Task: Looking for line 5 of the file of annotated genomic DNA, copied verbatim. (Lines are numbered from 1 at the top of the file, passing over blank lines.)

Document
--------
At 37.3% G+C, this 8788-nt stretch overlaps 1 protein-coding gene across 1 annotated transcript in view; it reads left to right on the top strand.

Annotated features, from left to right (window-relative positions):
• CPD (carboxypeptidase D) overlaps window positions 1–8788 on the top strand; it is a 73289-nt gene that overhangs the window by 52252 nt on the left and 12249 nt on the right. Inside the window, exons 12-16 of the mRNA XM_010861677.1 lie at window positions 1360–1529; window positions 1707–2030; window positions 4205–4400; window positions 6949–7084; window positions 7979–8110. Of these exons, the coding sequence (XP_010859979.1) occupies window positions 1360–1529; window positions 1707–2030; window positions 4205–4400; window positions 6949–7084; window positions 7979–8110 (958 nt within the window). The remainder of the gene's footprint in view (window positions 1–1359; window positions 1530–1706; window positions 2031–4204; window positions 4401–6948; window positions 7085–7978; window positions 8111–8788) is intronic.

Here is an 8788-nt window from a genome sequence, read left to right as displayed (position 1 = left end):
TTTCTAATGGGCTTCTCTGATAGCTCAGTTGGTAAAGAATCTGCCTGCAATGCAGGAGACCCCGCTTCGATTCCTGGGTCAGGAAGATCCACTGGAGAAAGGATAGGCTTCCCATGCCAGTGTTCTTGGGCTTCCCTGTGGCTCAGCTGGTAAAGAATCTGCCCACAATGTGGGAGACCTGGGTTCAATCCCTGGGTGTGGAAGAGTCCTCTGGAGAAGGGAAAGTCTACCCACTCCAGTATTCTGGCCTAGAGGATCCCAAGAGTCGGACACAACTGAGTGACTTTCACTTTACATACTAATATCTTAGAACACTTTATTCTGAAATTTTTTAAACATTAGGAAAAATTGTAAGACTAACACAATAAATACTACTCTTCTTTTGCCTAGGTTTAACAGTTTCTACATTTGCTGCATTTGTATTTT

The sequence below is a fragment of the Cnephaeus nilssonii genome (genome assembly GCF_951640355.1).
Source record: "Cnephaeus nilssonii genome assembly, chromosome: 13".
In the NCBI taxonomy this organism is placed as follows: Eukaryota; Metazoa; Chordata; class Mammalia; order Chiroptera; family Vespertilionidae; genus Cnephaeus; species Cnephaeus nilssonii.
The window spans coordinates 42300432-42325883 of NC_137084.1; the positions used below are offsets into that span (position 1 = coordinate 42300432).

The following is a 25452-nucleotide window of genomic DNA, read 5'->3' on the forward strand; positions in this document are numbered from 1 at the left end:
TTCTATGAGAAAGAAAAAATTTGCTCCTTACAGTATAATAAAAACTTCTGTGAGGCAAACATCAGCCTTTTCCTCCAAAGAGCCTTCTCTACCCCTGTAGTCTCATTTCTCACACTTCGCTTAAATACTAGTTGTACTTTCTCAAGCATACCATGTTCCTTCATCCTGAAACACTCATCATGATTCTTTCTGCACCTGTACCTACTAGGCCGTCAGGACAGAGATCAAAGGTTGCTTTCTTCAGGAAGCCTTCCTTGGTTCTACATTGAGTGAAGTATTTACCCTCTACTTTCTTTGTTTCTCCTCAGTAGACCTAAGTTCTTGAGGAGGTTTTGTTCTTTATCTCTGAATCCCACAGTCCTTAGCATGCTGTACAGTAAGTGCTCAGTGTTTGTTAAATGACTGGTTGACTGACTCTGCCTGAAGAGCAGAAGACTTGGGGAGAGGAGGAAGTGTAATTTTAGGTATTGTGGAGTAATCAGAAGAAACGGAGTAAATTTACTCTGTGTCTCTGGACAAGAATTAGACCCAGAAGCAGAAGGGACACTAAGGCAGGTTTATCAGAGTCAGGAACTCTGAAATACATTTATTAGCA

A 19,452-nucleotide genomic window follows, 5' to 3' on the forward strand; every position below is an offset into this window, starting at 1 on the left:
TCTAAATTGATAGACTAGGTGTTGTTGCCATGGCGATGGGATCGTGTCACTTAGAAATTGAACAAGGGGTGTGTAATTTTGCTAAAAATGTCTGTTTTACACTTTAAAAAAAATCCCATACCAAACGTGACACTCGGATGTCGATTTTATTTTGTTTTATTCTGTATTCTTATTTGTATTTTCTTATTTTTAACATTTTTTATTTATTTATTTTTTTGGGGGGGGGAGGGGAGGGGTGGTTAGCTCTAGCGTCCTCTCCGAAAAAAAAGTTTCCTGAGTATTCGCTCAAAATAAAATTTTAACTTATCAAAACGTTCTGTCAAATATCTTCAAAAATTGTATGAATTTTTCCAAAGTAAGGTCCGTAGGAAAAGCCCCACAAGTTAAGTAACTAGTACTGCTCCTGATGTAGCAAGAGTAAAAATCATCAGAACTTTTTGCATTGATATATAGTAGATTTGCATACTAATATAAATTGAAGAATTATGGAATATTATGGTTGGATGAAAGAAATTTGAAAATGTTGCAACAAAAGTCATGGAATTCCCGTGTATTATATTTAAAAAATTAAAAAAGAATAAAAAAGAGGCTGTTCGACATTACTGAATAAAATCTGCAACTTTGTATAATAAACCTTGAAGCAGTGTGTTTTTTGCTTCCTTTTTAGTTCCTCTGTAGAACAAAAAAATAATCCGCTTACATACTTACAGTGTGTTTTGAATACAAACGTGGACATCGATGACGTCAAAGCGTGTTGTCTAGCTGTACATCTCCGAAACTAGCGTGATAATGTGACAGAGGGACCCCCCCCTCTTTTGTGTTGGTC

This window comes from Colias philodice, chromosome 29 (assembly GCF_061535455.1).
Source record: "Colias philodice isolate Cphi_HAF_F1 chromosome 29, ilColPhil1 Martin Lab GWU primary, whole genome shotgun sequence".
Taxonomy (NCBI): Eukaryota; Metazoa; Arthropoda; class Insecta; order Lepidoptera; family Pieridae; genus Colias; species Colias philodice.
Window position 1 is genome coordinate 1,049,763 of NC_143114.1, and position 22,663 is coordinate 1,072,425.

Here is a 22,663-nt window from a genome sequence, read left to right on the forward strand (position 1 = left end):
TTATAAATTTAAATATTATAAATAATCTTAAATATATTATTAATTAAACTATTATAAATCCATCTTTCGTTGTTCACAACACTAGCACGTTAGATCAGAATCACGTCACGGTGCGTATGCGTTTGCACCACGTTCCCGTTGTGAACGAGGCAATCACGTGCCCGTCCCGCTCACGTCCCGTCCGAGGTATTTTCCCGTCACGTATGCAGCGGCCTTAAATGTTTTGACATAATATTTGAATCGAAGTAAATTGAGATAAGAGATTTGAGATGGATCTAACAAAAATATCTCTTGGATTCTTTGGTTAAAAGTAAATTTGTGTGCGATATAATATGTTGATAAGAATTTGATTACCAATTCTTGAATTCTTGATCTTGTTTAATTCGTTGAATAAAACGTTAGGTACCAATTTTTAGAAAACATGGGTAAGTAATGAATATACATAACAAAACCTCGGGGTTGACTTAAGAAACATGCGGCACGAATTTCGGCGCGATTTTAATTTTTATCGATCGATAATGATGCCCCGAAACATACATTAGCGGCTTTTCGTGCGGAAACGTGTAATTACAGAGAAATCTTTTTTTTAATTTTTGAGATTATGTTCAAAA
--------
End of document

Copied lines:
TTTCTAATGGGCTTCTCTGATAGCTCAGTTGGTAAAGAATCTGCCTGCAATGCAGGAGACCCCGCTTCGATTCCTGGGTCAGGAAGATCCACTGGAGAAAGGATAGGCTTCCCATGCCAGTGTTCTTGGGCTTCCCTGTGGCTCAGCTGGTAAAGAATCTGCCCACAATGTGGGAGACCTGGGTTCAATCCCTGGGTGTGGAAGAGTCCTCTGGAGAAGGGAAAGTCTACCCACTCCAGTATTCTGGCCTAGAGGATCCCAAGAGTCGGACACAACTGAGTGACTTTCACTTTACATACTAATATCTTAGAACACTTTATTCTGAAATTTTTTAAACATTAGGAAAAATTGTAAGACTAACACAATAAATACTACTCTTCTTTTGCCTAGGTTTAACAGTTTCTACATTTGCTGCATTTGTATTTT